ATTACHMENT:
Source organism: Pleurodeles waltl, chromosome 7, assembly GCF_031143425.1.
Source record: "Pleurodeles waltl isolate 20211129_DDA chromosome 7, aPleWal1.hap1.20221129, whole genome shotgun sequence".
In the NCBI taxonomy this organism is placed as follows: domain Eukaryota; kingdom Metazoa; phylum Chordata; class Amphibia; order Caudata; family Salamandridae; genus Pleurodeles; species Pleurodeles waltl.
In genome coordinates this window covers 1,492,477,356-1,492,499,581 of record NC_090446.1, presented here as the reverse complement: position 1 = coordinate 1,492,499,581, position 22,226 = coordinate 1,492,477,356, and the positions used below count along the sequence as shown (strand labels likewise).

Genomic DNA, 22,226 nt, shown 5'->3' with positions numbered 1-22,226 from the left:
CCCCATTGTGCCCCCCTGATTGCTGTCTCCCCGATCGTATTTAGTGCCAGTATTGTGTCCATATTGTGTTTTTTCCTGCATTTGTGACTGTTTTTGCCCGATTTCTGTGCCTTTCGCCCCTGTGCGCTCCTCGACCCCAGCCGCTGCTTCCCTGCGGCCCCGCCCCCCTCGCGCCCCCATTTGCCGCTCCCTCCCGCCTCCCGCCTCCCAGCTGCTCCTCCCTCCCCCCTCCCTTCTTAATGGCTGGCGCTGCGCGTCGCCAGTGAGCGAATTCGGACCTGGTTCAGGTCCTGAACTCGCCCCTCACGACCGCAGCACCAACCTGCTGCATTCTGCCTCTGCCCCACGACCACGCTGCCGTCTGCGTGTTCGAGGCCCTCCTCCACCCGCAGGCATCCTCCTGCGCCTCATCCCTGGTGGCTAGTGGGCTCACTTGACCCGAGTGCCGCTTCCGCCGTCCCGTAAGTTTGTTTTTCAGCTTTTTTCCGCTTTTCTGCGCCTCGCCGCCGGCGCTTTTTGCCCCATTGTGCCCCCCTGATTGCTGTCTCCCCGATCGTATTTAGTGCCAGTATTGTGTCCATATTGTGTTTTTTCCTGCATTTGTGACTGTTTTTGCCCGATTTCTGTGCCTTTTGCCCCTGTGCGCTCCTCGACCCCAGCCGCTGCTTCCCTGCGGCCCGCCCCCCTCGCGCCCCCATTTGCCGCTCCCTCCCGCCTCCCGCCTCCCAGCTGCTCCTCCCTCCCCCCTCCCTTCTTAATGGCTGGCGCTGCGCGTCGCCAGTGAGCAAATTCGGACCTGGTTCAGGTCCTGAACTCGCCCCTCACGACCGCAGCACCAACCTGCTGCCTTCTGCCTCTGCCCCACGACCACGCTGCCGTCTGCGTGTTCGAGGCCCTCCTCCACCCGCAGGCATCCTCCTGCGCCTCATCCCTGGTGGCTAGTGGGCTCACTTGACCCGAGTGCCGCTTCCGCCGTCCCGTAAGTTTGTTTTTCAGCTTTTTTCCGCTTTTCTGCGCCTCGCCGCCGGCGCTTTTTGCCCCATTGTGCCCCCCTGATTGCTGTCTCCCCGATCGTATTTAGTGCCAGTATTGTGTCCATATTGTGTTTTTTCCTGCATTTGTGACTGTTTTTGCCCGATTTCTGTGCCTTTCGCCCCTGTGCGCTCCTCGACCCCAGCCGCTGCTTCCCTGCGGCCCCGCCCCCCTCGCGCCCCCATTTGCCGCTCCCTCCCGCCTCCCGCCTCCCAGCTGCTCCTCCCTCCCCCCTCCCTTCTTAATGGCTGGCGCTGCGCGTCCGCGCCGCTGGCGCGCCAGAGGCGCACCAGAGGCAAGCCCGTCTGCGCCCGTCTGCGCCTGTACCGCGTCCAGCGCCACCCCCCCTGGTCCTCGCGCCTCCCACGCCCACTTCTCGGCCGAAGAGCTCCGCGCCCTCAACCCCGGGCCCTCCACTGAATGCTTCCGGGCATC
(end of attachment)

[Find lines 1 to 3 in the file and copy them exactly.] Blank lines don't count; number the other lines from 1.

Source organism: Pleurodeles waltl, chromosome 7, assembly GCF_031143425.1.
Source record: "Pleurodeles waltl isolate 20211129_DDA chromosome 7, aPleWal1.hap1.20221129, whole genome shotgun sequence".
In the NCBI taxonomy this organism is placed as follows: domain Eukaryota; kingdom Metazoa; phylum Chordata; class Amphibia; order Caudata; family Salamandridae; genus Pleurodeles; species Pleurodeles waltl.